The Cancer Experiences Collaborative aimed to improve the quality and quantity of research in supportive and palliative care in the UK. An impact report to be published by NCRI in late , highlights the considerable achievements of CECo which has attracted international attention as a model for research collaboration and capacity building. For example, CECo was used as a model for the establishment of similar research collaboratives: in Victoria, Australia, and in the new All-Ireland Institute for Hospice and Palliative Care funding Euros 8 million, where I have been appointed as an external expert advisor and member of the Research Steering Board.
I am on the senior management teams of the five current EU FP7 projects listed above and led Work Packages in each of these projects. I am widely recognised throughout the world as an influential leader in promoting multidisciplinary work in palliative care. The EAPC is a Non-governmental organisation NGO recognised by the Council of Europe which represents 55 national palliative care associations from 32 countries in Europe and 47 countries worldwide with a membership of over 80, professionals.
I manage a secretariat based in Milan, Italy, and chair an international elected Board. The EAPC undertakes a range of strategic, policy, advocacy, and scientific work eg publishing clinical guidelines which are generally regarded as world leading.
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PhD projects concerned with: palliative care and end of life care, bereavement and loss, family carers, older people, organisational development and evaluation. What are the views of people affected by cancer and other illnesses about end of life issues? Professor Sheila Payne Professor Research Overview My research expertise is in palliative and end of life care, a multidisciplinary field.
PACE: Improving palliative care to older people living in nursing homes using action research funded by EC FP7 , in collaboration with Professor Lieve van der Block, VUB, Brussels and others Research Interests My specific research interests focus on the role and experiences of family carers in supporting patients approaching the end of life.
Late advance directive documentation, minimal early palliative care involvement, and the association of early hospice enrollment with death in a home setting underscore the need to improve care and better define palliative care quality measures in glioblastoma.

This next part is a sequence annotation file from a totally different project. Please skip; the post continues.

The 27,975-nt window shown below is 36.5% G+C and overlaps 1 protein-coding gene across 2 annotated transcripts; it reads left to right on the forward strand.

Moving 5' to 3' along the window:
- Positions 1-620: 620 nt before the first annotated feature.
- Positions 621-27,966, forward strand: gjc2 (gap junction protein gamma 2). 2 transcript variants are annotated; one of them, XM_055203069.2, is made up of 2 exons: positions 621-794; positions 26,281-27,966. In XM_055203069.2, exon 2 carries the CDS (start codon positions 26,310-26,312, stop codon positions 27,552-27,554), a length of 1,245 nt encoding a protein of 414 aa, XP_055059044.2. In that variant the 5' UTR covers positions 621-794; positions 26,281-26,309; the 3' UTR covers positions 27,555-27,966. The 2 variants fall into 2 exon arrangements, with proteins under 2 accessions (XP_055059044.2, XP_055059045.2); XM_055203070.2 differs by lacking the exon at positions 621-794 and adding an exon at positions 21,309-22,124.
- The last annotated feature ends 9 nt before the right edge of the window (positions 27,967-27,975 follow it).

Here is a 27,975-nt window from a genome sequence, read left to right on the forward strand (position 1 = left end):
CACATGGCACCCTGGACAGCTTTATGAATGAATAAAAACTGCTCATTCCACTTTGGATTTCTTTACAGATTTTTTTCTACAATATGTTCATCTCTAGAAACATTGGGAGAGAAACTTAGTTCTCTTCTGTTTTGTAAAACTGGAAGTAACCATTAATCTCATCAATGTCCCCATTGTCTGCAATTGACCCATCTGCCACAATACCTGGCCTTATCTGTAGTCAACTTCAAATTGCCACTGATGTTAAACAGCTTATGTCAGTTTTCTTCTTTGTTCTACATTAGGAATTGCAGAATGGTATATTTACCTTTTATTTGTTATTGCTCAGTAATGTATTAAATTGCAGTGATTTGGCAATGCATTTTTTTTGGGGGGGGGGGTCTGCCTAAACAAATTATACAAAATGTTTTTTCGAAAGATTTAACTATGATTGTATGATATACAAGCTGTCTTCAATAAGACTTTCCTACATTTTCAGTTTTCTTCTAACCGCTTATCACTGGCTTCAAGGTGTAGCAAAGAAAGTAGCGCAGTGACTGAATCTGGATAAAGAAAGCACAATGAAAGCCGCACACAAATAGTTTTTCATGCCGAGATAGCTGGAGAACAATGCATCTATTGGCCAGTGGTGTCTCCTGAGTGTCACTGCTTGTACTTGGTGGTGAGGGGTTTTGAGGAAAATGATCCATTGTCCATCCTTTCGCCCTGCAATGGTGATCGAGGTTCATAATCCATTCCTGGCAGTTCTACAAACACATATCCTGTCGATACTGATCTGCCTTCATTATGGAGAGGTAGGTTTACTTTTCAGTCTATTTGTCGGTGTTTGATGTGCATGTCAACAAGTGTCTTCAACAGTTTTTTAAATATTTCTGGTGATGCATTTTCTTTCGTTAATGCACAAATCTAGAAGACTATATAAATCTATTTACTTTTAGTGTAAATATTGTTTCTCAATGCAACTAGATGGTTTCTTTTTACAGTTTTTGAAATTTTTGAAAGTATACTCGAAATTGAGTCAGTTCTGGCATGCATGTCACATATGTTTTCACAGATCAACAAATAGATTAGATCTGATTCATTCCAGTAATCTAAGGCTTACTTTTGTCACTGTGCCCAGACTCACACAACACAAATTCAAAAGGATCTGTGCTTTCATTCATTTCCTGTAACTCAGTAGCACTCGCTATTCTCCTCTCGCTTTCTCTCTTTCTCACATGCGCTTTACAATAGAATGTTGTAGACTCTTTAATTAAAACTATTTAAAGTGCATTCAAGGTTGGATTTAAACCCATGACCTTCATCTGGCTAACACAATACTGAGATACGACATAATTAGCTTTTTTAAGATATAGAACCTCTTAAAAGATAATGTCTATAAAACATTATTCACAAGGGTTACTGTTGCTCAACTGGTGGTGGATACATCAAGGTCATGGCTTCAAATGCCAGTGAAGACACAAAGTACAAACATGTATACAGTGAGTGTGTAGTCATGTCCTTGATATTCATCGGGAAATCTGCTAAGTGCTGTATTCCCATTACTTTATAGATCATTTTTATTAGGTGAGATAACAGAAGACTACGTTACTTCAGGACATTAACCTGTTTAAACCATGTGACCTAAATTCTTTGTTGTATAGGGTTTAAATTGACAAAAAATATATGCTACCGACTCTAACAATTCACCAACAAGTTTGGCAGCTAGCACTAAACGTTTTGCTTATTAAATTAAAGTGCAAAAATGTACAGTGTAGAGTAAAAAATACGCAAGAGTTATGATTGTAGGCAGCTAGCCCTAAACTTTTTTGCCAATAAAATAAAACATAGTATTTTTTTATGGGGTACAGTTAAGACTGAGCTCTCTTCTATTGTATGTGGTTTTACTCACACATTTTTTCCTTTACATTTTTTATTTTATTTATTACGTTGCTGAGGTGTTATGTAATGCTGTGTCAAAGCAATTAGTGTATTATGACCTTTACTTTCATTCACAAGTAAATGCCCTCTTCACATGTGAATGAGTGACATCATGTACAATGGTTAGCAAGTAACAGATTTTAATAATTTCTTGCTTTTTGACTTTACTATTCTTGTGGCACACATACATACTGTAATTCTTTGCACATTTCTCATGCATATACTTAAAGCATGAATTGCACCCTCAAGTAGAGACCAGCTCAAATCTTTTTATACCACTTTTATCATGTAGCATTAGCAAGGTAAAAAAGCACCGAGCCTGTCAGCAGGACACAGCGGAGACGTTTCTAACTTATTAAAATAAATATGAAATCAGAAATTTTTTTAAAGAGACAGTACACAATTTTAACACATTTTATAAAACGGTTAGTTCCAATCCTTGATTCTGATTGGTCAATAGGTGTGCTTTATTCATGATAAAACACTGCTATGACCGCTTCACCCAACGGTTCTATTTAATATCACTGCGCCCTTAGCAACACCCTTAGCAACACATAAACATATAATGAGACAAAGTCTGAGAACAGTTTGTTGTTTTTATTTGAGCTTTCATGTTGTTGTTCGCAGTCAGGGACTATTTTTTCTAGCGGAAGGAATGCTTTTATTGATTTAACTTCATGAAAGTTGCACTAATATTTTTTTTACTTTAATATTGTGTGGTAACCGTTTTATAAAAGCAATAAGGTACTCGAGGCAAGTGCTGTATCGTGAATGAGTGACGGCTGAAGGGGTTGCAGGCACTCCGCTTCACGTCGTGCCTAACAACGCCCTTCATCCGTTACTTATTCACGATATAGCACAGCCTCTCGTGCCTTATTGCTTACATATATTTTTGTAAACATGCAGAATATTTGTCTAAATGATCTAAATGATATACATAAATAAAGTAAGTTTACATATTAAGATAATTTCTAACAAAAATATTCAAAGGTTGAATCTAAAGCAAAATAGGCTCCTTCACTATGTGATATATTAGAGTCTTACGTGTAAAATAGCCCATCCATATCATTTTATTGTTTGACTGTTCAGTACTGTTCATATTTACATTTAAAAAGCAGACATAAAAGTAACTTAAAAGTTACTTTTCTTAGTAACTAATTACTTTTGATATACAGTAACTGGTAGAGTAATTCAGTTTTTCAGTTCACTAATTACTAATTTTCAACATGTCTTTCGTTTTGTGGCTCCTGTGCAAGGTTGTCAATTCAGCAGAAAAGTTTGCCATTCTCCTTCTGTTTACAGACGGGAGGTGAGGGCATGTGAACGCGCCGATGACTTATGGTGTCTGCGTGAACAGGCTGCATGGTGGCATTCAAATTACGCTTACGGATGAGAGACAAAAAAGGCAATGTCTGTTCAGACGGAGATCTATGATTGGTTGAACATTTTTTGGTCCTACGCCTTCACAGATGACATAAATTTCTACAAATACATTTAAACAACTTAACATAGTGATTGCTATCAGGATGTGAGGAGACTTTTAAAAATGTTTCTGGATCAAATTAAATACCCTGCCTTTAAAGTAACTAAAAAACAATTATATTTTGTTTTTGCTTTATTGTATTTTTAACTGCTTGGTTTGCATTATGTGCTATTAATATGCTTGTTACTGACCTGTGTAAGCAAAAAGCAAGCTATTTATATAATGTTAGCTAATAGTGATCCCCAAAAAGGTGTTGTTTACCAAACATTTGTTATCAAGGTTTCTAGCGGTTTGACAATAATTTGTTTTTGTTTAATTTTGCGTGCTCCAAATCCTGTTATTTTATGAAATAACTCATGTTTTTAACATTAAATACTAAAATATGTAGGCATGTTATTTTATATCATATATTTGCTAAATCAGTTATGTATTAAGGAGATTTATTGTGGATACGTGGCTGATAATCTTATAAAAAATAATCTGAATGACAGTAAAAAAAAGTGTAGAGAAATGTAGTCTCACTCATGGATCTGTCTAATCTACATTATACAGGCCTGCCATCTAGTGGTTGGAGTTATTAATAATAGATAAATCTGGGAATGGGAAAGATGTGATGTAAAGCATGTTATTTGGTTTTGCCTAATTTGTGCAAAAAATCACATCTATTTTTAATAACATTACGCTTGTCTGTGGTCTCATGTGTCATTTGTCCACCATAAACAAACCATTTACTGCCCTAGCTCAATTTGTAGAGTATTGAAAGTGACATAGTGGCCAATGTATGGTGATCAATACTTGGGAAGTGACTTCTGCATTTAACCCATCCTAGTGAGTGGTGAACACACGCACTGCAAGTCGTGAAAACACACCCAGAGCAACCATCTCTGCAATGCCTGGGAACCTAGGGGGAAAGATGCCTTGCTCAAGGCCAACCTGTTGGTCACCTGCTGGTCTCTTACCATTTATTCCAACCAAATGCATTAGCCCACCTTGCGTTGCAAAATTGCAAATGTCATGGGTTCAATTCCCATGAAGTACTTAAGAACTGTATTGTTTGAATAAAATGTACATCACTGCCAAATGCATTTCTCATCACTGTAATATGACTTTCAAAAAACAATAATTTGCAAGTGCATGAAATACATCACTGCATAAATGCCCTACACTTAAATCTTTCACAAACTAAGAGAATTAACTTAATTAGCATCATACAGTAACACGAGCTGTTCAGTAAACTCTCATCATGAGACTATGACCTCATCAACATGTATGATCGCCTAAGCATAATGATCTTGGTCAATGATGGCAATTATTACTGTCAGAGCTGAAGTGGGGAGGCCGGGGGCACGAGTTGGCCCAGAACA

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Glioblastoma is the most common type of primary malignant brain tumor with 13, new diagnoses in the United States each year. Glioblastoma is complicated by significant morbidity that is burdensome for both patients and caregivers. In contrast to other malignancies, early cognitive decline is a common symptom in patients with glioblastoma. In patients with malignancies, early and systematic advance care planning is associated with less aggressive care at the end of life, improved patient and caregiver quality of life, earlier hospice enrollment, less psychologic morbidity for patients and caregivers, alignment of care with patient preferences, more cost-effective care, and improved survival.
Investigators have defined the care needs of patients and families with high-grade gliomas, but few have examined quality of life and patient outcomes. There is an increasing imperative that patients with cancer and their families receive high-quality palliative care throughout the course of their illness.
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This program compiled over quality measures for oncology practices that focus on improving the quality of care. In this study, we evaluated the performance of 5 palliative care quality measures in patients with glioblastoma at a single institution. We also performed an exploratory analysis to determine if there is an association between individual quality measures and patient outcomes.
The University of Rochester Division of Neuro-Oncology cares for patients in a multidisciplinary outpatient clinic that includes specialists from neuro-oncology, radiation oncology, and neurosurgery. At least 30 to 40 patients with newly diagnosed glioblastoma are seen in the outpatient setting each year, and the majority are followed from diagnosis until death. Five measures were selected based on their relevancy to the glioblastoma population and comprehensive representation of end of life care.